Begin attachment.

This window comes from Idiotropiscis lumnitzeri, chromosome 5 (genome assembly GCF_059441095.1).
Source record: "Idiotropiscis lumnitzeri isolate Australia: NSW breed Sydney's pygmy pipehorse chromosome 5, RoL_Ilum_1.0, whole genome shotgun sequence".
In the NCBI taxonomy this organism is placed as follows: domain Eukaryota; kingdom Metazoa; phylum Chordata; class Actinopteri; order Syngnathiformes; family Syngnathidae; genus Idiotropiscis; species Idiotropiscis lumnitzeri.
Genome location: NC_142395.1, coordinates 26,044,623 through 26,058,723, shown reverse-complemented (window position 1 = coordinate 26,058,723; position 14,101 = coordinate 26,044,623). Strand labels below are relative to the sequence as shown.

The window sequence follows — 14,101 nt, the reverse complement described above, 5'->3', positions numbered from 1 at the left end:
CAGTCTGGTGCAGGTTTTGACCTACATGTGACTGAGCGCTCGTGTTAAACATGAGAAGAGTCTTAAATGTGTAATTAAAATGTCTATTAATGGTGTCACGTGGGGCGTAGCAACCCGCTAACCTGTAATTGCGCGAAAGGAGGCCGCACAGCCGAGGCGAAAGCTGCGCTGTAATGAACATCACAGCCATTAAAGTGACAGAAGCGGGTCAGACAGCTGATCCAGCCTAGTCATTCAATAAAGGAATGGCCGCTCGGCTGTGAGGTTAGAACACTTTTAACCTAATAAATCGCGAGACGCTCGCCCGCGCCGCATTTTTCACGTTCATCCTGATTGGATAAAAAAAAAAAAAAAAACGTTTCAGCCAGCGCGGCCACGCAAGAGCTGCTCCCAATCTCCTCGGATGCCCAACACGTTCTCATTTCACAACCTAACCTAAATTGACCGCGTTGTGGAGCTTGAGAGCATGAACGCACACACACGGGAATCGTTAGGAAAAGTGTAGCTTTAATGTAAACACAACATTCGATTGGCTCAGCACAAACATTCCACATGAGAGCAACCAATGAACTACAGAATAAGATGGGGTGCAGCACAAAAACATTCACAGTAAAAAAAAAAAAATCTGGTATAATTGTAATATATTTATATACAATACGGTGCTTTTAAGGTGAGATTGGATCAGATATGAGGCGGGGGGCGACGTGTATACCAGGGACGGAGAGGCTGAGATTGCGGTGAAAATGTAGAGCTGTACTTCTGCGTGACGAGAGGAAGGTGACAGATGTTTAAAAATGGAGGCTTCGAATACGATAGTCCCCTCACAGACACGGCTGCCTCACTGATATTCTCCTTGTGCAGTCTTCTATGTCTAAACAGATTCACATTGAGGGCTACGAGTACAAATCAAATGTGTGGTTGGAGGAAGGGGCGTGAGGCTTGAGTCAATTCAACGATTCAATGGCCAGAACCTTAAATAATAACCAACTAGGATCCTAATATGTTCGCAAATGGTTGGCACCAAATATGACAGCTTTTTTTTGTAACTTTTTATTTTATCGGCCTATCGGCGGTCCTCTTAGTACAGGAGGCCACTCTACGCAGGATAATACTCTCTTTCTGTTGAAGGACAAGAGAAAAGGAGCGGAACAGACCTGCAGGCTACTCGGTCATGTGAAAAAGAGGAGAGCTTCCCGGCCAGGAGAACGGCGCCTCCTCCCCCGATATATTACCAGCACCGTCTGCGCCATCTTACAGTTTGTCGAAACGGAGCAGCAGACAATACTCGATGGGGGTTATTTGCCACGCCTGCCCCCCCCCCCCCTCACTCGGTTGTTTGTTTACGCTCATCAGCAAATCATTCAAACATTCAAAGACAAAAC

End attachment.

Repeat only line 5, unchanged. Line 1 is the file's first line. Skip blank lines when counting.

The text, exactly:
The window sequence follows — 14,101 nt, the reverse complement described above, 5'->3', positions numbered from 1 at the left end: